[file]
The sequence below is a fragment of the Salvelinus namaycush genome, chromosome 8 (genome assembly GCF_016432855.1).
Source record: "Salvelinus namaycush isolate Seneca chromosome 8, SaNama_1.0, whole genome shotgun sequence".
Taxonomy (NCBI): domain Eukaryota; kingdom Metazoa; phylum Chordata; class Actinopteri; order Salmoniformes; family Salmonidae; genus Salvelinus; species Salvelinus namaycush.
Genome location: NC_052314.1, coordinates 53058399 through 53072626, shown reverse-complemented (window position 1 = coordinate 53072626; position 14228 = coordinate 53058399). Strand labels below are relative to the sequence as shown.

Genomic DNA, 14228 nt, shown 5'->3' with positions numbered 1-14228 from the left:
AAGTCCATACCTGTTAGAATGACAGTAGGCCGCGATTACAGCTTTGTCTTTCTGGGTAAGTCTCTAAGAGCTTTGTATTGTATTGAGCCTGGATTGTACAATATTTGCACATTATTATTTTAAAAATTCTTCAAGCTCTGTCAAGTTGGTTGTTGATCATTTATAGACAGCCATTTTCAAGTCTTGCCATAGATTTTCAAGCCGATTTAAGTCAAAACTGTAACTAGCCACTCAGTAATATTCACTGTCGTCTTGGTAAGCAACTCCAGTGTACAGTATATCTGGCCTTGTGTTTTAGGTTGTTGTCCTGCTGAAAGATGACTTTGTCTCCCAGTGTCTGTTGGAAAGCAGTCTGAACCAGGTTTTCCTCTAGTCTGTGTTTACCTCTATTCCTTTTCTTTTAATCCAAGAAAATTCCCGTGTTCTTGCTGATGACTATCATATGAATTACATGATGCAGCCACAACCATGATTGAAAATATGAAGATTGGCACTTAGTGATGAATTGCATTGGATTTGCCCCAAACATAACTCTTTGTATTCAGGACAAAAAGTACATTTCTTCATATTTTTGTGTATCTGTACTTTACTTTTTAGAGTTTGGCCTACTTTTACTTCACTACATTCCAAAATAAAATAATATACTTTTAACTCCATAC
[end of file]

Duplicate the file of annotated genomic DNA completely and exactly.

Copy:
The sequence below is a fragment of the Salvelinus namaycush genome, chromosome 8 (genome assembly GCF_016432855.1).
Source record: "Salvelinus namaycush isolate Seneca chromosome 8, SaNama_1.0, whole genome shotgun sequence".
Taxonomy (NCBI): domain Eukaryota; kingdom Metazoa; phylum Chordata; class Actinopteri; order Salmoniformes; family Salmonidae; genus Salvelinus; species Salvelinus namaycush.
Genome location: NC_052314.1, coordinates 53058399 through 53072626, shown reverse-complemented (window position 1 = coordinate 53072626; position 14228 = coordinate 53058399). Strand labels below are relative to the sequence as shown.

Genomic DNA, 14228 nt, shown 5'->3' with positions numbered 1-14228 from the left:
AAGTCCATACCTGTTAGAATGACAGTAGGCCGCGATTACAGCTTTGTCTTTCTGGGTAAGTCTCTAAGAGCTTTGTATTGTATTGAGCCTGGATTGTACAATATTTGCACATTATTATTTTAAAAATTCTTCAAGCTCTGTCAAGTTGGTTGTTGATCATTTATAGACAGCCATTTTCAAGTCTTGCCATAGATTTTCAAGCCGATTTAAGTCAAAACTGTAACTAGCCACTCAGTAATATTCACTGTCGTCTTGGTAAGCAACTCCAGTGTACAGTATATCTGGCCTTGTGTTTTAGGTTGTTGTCCTGCTGAAAGATGACTTTGTCTCCCAGTGTCTGTTGGAAAGCAGTCTGAACCAGGTTTTCCTCTAGTCTGTGTTTACCTCTATTCCTTTTCTTTTAATCCAAGAAAATTCCCGTGTTCTTGCTGATGACTATCATATGAATTACATGATGCAGCCACAACCATGATTGAAAATATGAAGATTGGCACTTAGTGATGAATTGCATTGGATTTGCCCCAAACATAACTCTTTGTATTCAGGACAAAAAGTACATTTCTTCATATTTTTGTGTATCTGTACTTTACTTTTTAGAGTTTGGCCTACTTTTACTTCACTACATTCCAAAATAAAATAATATACTTTTAACTCCATAC